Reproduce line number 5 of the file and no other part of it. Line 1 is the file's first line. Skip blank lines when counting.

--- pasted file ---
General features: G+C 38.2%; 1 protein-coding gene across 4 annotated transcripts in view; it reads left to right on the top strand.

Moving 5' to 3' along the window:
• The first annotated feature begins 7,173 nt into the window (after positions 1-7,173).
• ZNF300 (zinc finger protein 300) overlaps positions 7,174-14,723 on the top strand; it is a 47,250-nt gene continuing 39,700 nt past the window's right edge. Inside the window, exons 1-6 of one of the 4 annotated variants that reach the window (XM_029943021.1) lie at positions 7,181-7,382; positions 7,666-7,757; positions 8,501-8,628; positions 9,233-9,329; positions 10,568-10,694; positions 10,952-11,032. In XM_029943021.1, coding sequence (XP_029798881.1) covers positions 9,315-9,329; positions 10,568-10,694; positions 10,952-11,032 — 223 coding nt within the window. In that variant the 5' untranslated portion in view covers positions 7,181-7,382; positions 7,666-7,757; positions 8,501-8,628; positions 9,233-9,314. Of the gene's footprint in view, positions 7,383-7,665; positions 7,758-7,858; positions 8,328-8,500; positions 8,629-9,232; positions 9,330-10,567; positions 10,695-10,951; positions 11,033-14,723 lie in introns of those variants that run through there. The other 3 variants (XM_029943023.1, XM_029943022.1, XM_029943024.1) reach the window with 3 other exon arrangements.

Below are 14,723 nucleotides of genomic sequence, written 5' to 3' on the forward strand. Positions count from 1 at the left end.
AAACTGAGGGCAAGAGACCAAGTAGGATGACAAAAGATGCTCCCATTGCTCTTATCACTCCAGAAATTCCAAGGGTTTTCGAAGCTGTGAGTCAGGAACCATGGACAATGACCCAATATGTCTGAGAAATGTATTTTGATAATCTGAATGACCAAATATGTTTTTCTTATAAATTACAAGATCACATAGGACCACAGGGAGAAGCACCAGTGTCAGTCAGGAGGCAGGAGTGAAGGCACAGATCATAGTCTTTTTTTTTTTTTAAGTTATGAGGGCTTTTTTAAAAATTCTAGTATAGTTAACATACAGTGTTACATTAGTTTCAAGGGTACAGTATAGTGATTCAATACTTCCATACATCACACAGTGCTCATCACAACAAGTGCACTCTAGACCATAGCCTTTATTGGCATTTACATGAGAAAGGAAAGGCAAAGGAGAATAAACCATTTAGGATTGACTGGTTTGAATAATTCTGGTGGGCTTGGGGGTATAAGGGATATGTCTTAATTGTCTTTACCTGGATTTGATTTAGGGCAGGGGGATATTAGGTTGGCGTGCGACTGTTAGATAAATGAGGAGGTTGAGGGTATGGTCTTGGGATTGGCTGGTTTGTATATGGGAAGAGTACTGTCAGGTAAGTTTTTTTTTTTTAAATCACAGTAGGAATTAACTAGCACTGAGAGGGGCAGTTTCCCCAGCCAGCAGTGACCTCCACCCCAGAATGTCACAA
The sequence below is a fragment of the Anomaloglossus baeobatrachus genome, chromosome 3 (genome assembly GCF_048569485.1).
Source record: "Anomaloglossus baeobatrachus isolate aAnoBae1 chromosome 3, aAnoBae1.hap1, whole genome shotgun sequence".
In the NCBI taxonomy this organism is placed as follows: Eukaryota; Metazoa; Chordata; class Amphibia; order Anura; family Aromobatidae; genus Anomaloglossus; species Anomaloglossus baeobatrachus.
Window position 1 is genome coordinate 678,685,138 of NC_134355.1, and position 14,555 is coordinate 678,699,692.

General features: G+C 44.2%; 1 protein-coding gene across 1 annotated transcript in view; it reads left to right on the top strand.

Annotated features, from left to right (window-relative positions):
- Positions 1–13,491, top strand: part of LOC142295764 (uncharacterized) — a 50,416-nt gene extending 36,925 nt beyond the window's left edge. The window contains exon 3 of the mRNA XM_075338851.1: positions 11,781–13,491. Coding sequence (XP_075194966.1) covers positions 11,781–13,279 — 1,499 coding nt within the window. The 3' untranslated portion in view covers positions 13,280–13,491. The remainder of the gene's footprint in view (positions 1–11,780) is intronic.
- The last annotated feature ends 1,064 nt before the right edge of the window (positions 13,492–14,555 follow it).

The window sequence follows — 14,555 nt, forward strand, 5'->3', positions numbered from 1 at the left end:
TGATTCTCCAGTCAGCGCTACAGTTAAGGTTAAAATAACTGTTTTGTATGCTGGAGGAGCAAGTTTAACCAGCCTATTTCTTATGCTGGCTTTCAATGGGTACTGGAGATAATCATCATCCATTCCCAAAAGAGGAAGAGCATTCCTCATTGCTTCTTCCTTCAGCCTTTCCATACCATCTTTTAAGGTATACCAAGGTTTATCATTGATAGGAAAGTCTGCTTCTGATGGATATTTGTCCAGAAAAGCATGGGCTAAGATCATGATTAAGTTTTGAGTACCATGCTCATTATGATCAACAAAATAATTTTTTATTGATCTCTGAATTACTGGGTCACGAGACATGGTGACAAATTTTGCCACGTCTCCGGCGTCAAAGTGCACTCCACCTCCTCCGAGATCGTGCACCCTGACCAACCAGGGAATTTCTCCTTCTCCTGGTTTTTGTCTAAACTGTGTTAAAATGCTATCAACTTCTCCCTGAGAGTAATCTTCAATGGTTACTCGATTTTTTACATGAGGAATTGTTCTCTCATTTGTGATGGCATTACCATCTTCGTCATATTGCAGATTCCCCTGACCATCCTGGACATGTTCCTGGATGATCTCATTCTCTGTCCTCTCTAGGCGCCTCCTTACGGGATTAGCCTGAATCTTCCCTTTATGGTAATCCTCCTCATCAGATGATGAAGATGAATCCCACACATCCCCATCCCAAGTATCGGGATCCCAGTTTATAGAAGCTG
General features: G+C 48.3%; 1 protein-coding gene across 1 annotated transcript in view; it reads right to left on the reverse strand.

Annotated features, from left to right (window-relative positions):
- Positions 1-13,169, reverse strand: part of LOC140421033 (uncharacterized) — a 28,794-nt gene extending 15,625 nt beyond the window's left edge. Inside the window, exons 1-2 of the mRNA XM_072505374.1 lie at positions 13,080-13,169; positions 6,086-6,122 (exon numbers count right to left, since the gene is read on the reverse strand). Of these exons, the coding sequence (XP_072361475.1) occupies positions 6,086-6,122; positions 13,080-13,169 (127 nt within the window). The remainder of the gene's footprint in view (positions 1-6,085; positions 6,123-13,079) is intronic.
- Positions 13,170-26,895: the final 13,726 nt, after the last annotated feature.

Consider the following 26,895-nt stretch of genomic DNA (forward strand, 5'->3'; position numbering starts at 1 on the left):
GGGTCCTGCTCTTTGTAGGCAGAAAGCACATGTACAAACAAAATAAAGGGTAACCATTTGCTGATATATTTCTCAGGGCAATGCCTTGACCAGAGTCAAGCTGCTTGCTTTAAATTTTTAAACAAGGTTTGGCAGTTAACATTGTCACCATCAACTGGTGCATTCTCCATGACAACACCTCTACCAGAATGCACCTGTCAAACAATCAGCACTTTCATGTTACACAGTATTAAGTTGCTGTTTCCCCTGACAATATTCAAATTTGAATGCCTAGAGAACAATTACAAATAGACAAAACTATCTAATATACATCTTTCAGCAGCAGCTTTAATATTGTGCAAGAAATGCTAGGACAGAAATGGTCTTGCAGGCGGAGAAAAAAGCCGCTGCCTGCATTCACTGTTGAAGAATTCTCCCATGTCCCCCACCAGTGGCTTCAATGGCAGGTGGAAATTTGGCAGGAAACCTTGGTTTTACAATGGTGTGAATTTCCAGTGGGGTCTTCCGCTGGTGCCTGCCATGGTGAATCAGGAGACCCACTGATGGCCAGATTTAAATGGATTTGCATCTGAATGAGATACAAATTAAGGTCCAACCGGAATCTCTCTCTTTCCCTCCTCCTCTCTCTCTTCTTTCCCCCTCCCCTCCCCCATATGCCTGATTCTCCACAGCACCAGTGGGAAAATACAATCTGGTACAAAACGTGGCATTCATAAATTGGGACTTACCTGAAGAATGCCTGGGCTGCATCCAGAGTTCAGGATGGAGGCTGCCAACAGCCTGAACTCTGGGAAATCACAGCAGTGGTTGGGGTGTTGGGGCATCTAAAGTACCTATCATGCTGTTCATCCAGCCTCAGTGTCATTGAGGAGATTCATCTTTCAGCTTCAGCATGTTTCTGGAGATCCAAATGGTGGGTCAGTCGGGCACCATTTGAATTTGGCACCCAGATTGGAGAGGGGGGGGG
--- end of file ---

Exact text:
Below are 14,723 nucleotides of genomic sequence, written 5' to 3' on the forward strand. Positions count from 1 at the left end.